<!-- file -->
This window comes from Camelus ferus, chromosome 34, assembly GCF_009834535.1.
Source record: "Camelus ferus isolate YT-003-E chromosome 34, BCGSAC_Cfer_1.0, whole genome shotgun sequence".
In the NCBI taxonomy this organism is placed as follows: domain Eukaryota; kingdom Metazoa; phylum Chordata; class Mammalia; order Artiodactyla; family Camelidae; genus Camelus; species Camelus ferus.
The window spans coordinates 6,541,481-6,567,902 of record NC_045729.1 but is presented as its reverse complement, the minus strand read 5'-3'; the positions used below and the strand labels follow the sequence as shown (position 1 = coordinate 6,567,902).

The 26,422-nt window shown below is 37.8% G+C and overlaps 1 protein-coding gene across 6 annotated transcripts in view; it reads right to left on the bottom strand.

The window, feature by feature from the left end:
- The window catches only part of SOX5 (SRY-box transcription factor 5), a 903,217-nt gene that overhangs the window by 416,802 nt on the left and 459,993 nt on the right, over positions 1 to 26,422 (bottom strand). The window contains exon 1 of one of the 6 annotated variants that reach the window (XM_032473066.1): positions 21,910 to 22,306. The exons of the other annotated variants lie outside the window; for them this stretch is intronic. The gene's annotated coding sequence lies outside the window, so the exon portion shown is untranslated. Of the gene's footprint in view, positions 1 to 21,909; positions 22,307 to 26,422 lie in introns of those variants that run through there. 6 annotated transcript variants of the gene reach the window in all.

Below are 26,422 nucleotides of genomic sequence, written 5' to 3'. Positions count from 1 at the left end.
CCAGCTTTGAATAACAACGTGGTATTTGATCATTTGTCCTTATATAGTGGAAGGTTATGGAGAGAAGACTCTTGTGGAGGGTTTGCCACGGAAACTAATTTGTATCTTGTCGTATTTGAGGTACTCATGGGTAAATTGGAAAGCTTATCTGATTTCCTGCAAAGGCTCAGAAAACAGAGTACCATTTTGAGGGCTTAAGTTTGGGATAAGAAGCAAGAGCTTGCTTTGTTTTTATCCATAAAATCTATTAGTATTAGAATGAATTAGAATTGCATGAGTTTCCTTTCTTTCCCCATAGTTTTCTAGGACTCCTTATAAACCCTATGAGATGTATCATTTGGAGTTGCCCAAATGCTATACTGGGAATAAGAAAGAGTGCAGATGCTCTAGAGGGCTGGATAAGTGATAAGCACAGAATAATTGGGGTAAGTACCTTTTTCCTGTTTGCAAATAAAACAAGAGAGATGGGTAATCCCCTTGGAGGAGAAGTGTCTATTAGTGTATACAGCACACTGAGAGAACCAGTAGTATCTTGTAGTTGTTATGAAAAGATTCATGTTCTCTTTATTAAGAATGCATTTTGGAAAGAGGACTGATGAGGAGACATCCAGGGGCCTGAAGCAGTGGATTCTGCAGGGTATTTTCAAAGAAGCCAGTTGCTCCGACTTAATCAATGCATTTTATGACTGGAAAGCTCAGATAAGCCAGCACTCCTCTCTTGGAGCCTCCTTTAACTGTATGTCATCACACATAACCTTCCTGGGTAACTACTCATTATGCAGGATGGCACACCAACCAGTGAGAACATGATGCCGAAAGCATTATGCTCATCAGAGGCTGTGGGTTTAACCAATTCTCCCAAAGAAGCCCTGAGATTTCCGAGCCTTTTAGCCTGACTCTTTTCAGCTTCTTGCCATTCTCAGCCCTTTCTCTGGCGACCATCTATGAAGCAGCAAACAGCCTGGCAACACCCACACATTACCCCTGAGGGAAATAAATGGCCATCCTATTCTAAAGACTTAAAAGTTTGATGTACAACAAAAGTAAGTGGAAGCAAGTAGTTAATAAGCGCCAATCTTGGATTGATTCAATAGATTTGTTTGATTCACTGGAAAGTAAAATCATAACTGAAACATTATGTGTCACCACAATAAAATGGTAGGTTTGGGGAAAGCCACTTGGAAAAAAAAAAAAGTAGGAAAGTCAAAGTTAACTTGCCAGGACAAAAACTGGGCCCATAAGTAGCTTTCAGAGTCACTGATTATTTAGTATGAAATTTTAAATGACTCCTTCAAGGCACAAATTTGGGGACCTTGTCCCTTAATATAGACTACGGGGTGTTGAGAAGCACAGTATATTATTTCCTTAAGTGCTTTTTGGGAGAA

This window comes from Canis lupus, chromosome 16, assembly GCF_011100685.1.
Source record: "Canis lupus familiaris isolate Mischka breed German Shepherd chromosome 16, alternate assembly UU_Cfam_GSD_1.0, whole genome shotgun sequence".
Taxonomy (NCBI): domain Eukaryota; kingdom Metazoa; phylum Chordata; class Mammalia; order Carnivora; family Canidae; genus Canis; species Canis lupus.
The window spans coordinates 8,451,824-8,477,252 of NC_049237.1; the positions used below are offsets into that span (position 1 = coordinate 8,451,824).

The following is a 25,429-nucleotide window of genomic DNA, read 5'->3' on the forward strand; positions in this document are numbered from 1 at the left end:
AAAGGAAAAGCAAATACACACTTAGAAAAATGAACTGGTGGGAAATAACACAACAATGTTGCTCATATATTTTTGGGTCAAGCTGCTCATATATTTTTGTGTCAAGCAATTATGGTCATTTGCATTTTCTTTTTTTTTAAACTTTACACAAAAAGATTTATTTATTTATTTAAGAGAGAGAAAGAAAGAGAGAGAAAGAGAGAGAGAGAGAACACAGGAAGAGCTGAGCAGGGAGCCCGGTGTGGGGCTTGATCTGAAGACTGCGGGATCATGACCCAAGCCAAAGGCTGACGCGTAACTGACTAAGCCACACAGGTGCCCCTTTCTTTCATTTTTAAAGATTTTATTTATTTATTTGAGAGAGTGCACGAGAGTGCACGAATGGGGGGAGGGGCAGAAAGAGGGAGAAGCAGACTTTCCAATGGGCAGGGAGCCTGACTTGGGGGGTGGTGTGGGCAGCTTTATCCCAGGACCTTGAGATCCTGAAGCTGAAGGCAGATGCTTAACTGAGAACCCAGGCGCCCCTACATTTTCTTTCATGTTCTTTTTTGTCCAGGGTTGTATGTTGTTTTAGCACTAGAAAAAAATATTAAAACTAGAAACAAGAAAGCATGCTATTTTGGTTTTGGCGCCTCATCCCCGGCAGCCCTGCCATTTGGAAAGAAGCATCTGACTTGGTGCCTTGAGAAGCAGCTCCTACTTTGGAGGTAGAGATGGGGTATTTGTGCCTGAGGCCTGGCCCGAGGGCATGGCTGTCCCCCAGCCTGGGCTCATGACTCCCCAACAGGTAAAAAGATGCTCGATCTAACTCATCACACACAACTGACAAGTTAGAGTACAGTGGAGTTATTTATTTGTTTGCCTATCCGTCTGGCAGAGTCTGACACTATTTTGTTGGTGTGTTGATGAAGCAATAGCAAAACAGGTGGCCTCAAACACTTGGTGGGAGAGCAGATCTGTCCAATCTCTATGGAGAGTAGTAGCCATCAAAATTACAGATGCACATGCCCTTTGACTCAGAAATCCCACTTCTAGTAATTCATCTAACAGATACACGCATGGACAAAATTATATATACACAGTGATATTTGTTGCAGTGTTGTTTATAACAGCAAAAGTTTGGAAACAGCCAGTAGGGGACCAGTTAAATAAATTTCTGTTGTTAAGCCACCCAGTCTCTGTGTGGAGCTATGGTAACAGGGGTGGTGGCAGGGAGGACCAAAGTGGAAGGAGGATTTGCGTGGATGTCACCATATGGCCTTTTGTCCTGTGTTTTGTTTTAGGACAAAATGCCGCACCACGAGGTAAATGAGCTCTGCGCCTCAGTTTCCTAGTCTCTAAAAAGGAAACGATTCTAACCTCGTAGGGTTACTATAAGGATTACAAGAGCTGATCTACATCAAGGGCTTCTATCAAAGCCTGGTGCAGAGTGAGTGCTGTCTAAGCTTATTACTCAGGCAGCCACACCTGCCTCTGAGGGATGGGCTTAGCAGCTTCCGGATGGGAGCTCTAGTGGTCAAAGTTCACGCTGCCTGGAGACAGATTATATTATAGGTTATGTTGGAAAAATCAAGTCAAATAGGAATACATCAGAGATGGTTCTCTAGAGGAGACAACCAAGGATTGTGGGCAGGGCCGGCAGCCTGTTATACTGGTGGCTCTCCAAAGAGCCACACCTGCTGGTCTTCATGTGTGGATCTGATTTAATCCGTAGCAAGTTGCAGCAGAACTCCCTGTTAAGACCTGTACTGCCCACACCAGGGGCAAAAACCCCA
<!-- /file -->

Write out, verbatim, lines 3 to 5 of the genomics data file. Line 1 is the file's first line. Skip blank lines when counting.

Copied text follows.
In the NCBI taxonomy this organism is placed as follows: domain Eukaryota; kingdom Metazoa; phylum Chordata; class Mammalia; order Artiodactyla; family Camelidae; genus Camelus; species Camelus ferus.
The window spans coordinates 6,541,481-6,567,902 of record NC_045729.1 but is presented as its reverse complement, the minus strand read 5'-3'; the positions used below and the strand labels follow the sequence as shown (position 1 = coordinate 6,567,902).

The 26,422-nt window shown below is 37.8% G+C and overlaps 1 protein-coding gene across 6 annotated transcripts in view; it reads right to left on the bottom strand.